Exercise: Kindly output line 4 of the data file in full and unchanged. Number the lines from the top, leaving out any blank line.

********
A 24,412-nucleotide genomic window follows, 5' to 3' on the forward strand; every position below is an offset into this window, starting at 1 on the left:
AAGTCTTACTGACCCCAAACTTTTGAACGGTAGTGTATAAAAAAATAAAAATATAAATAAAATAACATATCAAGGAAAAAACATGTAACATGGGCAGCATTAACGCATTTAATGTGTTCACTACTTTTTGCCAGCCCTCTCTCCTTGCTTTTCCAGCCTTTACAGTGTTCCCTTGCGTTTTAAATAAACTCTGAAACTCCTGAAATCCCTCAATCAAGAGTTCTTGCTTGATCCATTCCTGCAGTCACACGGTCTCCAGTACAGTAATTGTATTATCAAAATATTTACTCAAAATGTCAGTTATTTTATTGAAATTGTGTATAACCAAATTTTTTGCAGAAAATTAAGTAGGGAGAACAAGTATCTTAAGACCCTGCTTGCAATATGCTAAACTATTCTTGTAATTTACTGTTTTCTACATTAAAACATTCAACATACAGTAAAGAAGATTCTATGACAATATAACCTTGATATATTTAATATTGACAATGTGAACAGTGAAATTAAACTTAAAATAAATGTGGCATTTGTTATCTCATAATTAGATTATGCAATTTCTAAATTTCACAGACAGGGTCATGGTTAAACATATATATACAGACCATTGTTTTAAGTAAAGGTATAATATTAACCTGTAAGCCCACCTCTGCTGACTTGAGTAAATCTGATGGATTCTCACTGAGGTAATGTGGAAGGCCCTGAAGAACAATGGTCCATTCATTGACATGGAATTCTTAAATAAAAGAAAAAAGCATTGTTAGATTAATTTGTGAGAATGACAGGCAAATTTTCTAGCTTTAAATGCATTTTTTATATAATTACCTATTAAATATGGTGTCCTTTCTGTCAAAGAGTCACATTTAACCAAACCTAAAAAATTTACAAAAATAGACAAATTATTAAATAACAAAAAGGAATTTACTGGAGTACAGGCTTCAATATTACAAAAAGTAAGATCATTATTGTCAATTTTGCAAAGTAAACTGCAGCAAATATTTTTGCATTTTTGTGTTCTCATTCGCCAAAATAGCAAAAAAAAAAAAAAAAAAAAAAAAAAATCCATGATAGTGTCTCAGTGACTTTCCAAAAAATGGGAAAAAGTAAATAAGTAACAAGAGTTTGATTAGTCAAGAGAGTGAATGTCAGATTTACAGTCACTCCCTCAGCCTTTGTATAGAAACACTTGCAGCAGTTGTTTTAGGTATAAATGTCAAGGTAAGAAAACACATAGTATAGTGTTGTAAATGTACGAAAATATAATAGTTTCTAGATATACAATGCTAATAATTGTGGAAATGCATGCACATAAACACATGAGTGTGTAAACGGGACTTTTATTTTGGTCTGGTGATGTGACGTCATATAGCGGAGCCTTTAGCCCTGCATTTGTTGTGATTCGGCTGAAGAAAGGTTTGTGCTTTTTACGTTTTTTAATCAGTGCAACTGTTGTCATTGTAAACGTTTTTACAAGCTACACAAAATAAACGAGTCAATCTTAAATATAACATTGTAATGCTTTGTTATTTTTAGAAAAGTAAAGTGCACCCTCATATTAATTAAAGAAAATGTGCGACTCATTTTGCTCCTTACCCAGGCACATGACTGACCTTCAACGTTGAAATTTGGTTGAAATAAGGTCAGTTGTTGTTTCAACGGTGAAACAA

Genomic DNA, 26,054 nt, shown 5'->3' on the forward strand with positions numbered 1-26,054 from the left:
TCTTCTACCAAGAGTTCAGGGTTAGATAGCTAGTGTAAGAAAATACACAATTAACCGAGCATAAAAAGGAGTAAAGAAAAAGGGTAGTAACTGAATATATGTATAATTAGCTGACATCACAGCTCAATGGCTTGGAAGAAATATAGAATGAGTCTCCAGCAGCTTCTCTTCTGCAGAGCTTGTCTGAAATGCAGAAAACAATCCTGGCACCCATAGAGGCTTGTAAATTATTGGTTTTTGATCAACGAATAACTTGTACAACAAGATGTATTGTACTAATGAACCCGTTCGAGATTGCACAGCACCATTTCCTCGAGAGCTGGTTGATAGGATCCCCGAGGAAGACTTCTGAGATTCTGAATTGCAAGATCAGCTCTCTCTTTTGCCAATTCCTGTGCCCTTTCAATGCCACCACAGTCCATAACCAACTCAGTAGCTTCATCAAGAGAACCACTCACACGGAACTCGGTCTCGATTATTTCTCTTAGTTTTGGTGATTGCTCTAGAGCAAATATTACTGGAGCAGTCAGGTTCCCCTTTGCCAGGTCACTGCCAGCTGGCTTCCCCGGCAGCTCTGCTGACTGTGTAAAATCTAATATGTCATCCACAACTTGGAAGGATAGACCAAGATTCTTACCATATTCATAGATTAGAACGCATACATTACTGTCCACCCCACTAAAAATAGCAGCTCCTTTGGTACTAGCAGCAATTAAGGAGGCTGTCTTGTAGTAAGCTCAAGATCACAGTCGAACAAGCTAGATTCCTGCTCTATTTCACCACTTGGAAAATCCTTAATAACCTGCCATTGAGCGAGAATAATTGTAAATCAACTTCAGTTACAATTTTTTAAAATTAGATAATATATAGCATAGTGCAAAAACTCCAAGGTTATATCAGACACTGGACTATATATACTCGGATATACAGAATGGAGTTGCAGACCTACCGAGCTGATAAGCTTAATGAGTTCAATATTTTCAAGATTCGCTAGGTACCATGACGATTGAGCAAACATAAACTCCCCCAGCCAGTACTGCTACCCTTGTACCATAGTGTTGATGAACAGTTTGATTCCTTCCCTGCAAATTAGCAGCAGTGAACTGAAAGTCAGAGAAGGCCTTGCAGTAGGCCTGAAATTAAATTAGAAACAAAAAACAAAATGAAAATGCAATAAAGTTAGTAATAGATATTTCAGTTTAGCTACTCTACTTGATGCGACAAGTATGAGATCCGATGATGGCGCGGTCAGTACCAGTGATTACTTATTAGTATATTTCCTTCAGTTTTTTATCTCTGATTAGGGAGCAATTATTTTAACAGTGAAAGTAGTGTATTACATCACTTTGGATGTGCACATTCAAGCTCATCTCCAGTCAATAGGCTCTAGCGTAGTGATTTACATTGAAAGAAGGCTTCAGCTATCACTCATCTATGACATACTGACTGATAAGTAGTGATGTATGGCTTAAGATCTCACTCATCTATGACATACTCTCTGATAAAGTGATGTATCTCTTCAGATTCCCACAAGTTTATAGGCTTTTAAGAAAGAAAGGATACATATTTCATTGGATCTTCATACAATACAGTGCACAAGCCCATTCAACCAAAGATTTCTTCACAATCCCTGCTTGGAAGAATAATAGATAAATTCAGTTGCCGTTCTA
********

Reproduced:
TCTTCTACCAAGAGTTCAGGGTTAGATAGCTAGTGTAAGAAAATACACAATTAACCGAGCATAAAAAGGAGTAAAGAAAAAGGGTAGTAACTGAATATATGTATAATTAGCTGACATCACAGCTCAATGGCTTGGAAGAAATATAGAATGAGTCTCCAGCAGCTTCTCTTCTGCAGAGCTTGTCTGAAATGCAGAAAACAATCCTGGCACCCATAGAGGCTTGTAAATTATTGGTTTTTGATCAACGAATAACTTGTACAACAAGATGTATTGTACTAATGAACCCGTTCGAGATTGCACAGCACCATTTCCTCGAGAGCTGGTTGATAGGATCCCCGAGGAAGACTTCTGAGATTCTGAATTGCAAGATCAGCTCTCTCTTTTGCCAATTCCTGTGCCCTTTCAATGCCACCACAGTCCATAACCAACTCAGTAGCTTCATCAAGAGAACCACTCACACGGAACTCGGTCTCGATTATTTCTCTTAGTTTTGGTGATTGCTCTAGAGCAAATATTACTGGAGCAGTCAGGTTCCCCTTTGCCAGGTCACTGCCAGCTGGCTTCCCCGGCAGCTCTGCTGACTGTGTAAAATCTAATATGTCATCCACAACTTGGAAGGATAGACCAAGATTCTTACCATATTCATAGATTAGAACGCATACATTACTGTCCACCCCACTAAAAATAGCAGCTCCTTTGGTACTAGCAGCAATTAAGGAGGCTGTCTTGTAGTAAGCTCAAGATCACAGTCGAACAAGCTAGATTCCTGCTCTATTTCACCACTTGGAAAATCCTTAATAACCTGCCATTGAGCGAGAATAATTGTAAATCAACTTCAGTTACAATTTTTTAAAATTAGATAATATATAGCATAGTGCAAAAACTCCAAGGTTATATCAGACACTGGACTATATATACTCGGATATACAGAATGGAGTTGCAGACCTACCGAGCTGATAAGCTTAATGAGTTCAATATTTTCAAGATTCGCTAGGTACCATGACGATTGAGCAAACATAAACTCCCCCAGCCAGTACTGCTACCCTTGTACCATAGTGTTGATGAACAGTTTGATTCCTTCCCTGCAAATTAGCAGCAGTGAACTGAAAGTCAGAGAAGGCCTTGCAGTAGGCCTGAAATTAAATTAGAAACAAAAAACAAAATGAAAATGCAATAAAGTTAGTAATAGATATTTCAGTTTAGCTACTCTACTTGATGCGACAAGTATGAGATCCGATGATGGCGCGGTCAGTACCAGTGATTACTTATTAGTATATTTCCTTCAGTTTTTTATCTCTGATTAGGGAGCAATTATTTTAACAGTGAAAGTAGTGTATTACATCACTTTGGATGTGCACATTCAAGCTCATCTCCAGTCAATAGGCTCTAGCGTAGTGATTTACATTGAAAGAAGGCTTCAGCTATCACTCATCTATGACATACTGACTGATAAGTAGTGATGTATGGCTTAAGATCTCACTCATCTATGACATACTCTCTGATAAAGTGATGTATCTCTTCAGATTCCCACAAGTTTATAGGCTTTTAAGAAAGAAAGGATACATATTTCATTGGATCTTCATACAATACAGTGCACAAGCCCATTCAACCAAAGATTTCTTCACAATCCCTGCTTGGAAGAATAATAGATAAATTCAGTTGCCGTTCTA